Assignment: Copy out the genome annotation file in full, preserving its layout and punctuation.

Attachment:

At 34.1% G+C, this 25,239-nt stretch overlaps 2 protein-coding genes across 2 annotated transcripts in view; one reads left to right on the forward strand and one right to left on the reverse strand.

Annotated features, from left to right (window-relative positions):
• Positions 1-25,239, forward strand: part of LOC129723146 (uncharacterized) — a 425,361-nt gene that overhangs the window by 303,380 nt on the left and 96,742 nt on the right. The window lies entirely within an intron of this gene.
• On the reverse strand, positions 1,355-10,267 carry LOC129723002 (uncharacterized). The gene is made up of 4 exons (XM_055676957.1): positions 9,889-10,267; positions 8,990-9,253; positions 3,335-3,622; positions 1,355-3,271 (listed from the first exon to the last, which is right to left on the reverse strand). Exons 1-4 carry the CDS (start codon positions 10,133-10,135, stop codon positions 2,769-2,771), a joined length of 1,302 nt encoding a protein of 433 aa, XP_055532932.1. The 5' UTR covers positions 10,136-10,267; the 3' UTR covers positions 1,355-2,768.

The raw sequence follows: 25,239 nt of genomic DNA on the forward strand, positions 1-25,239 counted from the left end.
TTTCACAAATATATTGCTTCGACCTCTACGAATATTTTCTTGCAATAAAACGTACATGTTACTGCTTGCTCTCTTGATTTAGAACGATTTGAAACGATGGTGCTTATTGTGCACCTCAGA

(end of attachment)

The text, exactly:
At 34.1% G+C, this 25,239-nt stretch overlaps 2 protein-coding genes across 2 annotated transcripts in view; one reads left to right on the forward strand and one right to left on the reverse strand.

Annotated features, from left to right (window-relative positions):
• Positions 1-25,239, forward strand: part of LOC129723146 (uncharacterized) — a 425,361-nt gene that overhangs the window by 303,380 nt on the left and 96,742 nt on the right. The window lies entirely within an intron of this gene.
• On the reverse strand, positions 1,355-10,267 carry LOC129723002 (uncharacterized). The gene is made up of 4 exons (XM_055676957.1): positions 9,889-10,267; positions 8,990-9,253; positions 3,335-3,622; positions 1,355-3,271 (listed from the first exon to the last, which is right to left on the reverse strand). Exons 1-4 carry the CDS (start codon positions 10,133-10,135, stop codon positions 2,769-2,771), a joined length of 1,302 nt encoding a protein of 433 aa, XP_055532932.1. The 5' UTR covers positions 10,136-10,267; the 3' UTR covers positions 1,355-2,768.

The raw sequence follows: 25,239 nt of genomic DNA on the forward strand, positions 1-25,239 counted from the left end.
TTTCACAAATATATTGCTTCGACCTCTACGAATATTTTCTTGCAATAAAACGTACATGTTACTGCTTGCTCTCTTGATTTAGAACGATTTGAAACGATGGTGCTTATTGTGCACCTCAGA